Climate Change Expected to Increase Displacement, Migration in Texas
Wednesday, February 10, 2021
HOUSTON -- The Biden administration has said it wants to prevent worst-case scenarios due to climate change, and Texas has several risks that need to be addressed.
A 2020 study by Texas A&M University showed climate change threats for Texas in the next 15 years include warmer weather, more wildfires, urban flooding and increased impact from hurricanes.
That scenario could include people fleeing coastal cities as the sea level continues to rise.
Ericka Pino, chief meteorologist at Univision, pointed to research which shows the global climate crisis could displace two billion people in the next 80 years.
"People are losing their homes," Pino explained. "We see it all the time; coming from different countries, but also coming from different parts of the U.S. People are leaving for all sorts of reasons."
Without addressing what drives climate change and extreme weather events, experts say food shortages, housing insecurity and other hardships Americans are experiencing from the pandemic could become commonplace.
The Houston Citizen Climate Lobby is engaged in a nationwide effort to promote a revenue-neutral market-based climate solution based on carbon pricing.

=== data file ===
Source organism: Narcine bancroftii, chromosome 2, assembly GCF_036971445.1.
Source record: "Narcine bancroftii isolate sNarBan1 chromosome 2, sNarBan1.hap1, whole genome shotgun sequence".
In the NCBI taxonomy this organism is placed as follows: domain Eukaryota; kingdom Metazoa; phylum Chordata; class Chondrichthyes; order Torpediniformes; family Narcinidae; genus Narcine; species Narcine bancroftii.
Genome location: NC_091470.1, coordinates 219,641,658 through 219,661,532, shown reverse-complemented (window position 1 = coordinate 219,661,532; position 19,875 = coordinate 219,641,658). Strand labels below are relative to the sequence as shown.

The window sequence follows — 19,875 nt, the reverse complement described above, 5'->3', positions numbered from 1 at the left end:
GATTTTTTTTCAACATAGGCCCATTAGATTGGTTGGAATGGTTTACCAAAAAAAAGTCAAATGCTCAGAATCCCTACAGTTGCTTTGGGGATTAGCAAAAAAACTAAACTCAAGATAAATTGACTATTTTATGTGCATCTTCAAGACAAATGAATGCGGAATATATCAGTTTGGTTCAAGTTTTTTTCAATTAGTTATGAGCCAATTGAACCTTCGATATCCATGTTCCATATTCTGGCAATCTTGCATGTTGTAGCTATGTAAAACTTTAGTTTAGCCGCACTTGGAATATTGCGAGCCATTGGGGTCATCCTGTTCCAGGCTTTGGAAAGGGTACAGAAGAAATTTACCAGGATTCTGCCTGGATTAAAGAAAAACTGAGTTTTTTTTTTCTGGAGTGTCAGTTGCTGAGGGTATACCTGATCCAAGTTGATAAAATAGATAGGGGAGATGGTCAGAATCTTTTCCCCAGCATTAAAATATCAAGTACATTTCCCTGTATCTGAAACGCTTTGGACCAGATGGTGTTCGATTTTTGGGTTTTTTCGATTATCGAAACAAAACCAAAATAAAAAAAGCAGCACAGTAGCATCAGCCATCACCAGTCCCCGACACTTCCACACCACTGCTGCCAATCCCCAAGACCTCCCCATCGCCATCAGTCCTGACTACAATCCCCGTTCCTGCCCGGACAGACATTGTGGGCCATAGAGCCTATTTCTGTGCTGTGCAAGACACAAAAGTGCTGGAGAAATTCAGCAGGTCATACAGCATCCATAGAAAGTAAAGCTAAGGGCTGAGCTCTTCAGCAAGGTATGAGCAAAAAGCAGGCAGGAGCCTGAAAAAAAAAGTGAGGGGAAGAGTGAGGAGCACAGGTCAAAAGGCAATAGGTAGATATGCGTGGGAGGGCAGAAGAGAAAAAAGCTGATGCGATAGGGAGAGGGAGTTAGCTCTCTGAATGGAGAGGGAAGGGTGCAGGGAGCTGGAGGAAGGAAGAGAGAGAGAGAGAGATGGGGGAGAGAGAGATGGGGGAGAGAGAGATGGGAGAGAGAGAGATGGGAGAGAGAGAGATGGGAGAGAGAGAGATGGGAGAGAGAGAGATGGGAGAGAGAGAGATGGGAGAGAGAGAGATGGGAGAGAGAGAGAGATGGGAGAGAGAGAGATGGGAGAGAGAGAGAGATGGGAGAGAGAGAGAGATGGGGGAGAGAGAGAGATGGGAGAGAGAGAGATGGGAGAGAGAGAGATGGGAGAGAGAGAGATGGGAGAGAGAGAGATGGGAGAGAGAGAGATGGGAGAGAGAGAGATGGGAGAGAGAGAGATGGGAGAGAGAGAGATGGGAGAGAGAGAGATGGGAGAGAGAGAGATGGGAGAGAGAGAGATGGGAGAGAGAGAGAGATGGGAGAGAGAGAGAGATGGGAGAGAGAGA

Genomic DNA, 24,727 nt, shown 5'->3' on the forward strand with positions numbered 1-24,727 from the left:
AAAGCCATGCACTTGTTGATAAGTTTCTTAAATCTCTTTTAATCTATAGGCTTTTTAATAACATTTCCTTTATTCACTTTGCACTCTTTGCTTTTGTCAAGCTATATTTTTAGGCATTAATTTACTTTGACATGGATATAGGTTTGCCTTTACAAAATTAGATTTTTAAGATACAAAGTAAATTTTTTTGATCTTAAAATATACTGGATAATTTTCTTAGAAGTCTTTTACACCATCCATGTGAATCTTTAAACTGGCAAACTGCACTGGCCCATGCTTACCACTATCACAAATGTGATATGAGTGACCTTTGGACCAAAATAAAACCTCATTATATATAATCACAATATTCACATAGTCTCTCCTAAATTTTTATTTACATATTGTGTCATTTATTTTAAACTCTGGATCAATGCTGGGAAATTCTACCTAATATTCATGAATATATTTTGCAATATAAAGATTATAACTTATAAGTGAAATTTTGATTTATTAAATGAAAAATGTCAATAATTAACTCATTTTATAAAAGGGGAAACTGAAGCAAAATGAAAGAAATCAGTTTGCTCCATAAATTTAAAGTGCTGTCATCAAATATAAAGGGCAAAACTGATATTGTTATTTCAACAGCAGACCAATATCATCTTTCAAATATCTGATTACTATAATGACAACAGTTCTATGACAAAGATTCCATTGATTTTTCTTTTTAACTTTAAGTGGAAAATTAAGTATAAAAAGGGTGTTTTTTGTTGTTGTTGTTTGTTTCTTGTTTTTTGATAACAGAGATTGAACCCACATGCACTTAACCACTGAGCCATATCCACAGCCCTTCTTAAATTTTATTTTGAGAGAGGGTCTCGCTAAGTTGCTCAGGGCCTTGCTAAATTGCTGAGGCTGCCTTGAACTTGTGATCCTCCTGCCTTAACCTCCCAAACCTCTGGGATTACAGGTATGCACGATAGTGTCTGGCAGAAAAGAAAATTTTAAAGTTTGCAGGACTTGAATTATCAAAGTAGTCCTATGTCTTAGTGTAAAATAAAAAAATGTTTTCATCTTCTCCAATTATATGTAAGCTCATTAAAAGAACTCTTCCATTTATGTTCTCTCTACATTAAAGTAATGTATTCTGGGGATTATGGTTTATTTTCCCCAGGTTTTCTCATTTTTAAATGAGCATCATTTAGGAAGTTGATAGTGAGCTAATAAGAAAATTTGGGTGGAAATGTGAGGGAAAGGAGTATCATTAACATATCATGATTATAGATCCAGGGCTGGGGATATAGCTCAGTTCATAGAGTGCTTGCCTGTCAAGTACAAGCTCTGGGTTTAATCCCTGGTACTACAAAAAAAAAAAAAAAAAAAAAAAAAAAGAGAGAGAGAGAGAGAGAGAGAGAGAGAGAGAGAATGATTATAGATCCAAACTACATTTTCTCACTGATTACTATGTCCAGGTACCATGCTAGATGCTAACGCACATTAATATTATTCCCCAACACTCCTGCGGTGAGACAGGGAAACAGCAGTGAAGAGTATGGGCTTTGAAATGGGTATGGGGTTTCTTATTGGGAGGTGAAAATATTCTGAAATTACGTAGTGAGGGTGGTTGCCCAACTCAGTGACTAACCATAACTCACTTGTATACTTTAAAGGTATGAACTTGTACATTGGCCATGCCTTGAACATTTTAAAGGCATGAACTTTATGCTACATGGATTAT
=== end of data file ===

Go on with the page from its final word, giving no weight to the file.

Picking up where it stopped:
Joe Garfunkel, chapter leader for the group, said increasing impacts from climate change make the legislation more urgent than ever before.
"People of color, lower-income folks feel the brunt of this because the way our society here in the United States was built," Garfunkel observed. "Many lower-income people have homes near oil refineries."
Larry Howe, a volunteer with the Citizens Climate Lobby in Dallas, said no matter how painful it is, Texas needs to address its reliance on the oil and gas industry and become a leader in the U.S. and globally.
"We're much more diversified than we were, say, 30 or 40 years ago in terms of renewable energy," Howe contended. "Being number one in wind, and now solar really starting to take off, so those are 21st Century opportunities that we have to do our part to lead."
To address climate change, President Joe Biden has already taken steps to reverse Trump administration actions, from cancelling the Keystone XL pipeline to rejoining the Paris Climate Agreement.
get more stories like this via email
RALEIGH, N.C. -- More than $1 million in COVID-19 relief grants are helping rural organizations increase their focus on locally sourced food relief…
DES MOINES, Iowa -- This fall, the Iowa Utilities Board is hosting meetings to inform the public about a proposed underground pipeline, which would …
MANDAN, N.D. -- North Dakota has had nearly 18,000 job openings in recent months, with roughly 1,000 in construction. A labor leader in the trades …
Health and Wellness
DAYTON, Ohio -- An Ohio county is taking a trauma-informed approach to its work on preventing marijuana use in teens. As marijuana policy changes …
DENVER -- As Congress considers making significant investments in the nation's child-care system, children's advocates say now is the time to make …
MONTEREY BAY, Calif. - This week, conservation groups are celebrating Sea Otter Awareness Week with online and in-person events across the state…
LAS VEGAS, Nev. - Admission to any state park in Nevada is free this coming Saturday, as part of the first Nevada Public Lands Week - with a series …
HARRISBURG, Pa. - A new Redistricting Advisory Council announced last week by Gov. Tom Wolf's office will focus on reducing gerrymandering as new …